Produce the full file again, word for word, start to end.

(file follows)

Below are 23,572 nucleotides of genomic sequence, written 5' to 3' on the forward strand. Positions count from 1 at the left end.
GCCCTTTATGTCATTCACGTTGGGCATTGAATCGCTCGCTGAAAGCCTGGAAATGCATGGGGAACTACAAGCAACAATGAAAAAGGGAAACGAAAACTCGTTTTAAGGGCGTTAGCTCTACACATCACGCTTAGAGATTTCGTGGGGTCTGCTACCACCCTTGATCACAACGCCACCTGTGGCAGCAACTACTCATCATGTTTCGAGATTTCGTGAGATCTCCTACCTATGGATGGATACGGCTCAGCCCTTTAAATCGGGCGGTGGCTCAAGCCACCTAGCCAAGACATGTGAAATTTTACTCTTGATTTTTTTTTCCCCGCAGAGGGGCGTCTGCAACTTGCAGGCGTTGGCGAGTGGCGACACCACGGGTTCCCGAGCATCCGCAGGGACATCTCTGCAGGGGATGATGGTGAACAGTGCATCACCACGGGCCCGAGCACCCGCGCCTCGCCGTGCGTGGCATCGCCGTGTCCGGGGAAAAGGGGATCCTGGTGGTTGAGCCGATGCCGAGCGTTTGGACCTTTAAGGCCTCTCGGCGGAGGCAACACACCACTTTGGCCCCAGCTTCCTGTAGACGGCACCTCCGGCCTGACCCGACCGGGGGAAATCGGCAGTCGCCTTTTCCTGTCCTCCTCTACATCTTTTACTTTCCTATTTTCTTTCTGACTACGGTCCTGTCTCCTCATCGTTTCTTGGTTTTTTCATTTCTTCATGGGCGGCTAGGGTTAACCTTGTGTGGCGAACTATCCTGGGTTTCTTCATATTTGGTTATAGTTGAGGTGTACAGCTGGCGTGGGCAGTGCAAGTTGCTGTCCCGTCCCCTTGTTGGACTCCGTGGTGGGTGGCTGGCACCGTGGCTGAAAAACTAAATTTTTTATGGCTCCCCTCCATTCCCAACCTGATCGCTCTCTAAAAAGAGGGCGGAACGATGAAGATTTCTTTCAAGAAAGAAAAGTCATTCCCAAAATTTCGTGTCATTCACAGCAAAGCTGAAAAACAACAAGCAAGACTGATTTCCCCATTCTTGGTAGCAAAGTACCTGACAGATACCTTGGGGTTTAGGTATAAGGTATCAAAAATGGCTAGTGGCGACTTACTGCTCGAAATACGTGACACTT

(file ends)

Below are 23,572 nucleotides of genomic sequence, written 5' to 3' on the forward strand. Positions count from 1 at the left end.
GCCCTTTATGTCATTCACGTTGGGCATTGAATCGCTCGCTGAAAGCCTGGAAATGCATGGGGAACTACAAGCAACAATGAAAAAGGGAAACGAAAACTCGTTTTAAGGGCGTTAGCTCTACACATCACGCTTAGAGATTTCGTGGGGTCTGCTACCACCCTTGATCACAACGCCACCTGTGGCAGCAACTACTCATCATGTTTCGAGATTTCGTGAGATCTCCTACCTATGGATGGATACGGCTCAGCCCTTTAAATCGGGCGGTGGCTCAAGCCACCTAGCCAAGACATGTGAAATTTTACTCTTGATTTTTTTTTCCCCGCAGAGGGGCGTCTGCAACTTGCAGGCGTTGGCGAGTGGCGACACCACGGGTTCCCGAGCATCCGCAGGGACATCTCTGCAGGGGATGATGGTGAACAGTGCATCACCACGGGCCCGAGCACCCGCGCCTCGCCGTGCGTGGCATCGCCGTGTCCGGGGAAAAGGGGATCCTGGTGGTTGAGCCGATGCCGAGCGTTTGGACCTTTAAGGCCTCTCGGCGGAGGCAACACACCACTTTGGCCCCAGCTTCCTGTAGACGGCACCTCCGGCCTGACCCGACCGGGGGAAATCGGCAGTCGCCTTTTCCTGTCCTCCTCTACATCTTTTACTTTCCTATTTTCTTTCTGACTACGGTCCTGTCTCCTCATCGTTTCTTGGTTTTTTCATTTCTTCATGGGCGGCTAGGGTTAACCTTGTGTGGCGAACTATCCTGGGTTTCTTCATATTTGGTTATAGTTGAGGTGTACAGCTGGCGTGGGCAGTGCAAGTTGCTGTCCCGTCCCCTTGTTGGACTCCGTGGTGGGTGGCTGGCACCGTGGCTGAAAAACTAAATTTTTTATGGCTCCCCTCCATTCCCAACCTGATCGCTCTCTAAAAAGAGGGCGGAACGATGAAGATTTCTTTCAAGAAAGAAAAGTCATTCCCAAAATTTCGTGTCATTCACAGCAAAGCTGAAAAACAACAAGCAAGACTGATTTCCCCATTCTTGGTAGCAAAGTACCTGACAGATACCTTGGGGTTTAGGTATAAGGTATCAAAAATGGCTAGTGGCGACTTACTGCTCGAAATACGTGACACTT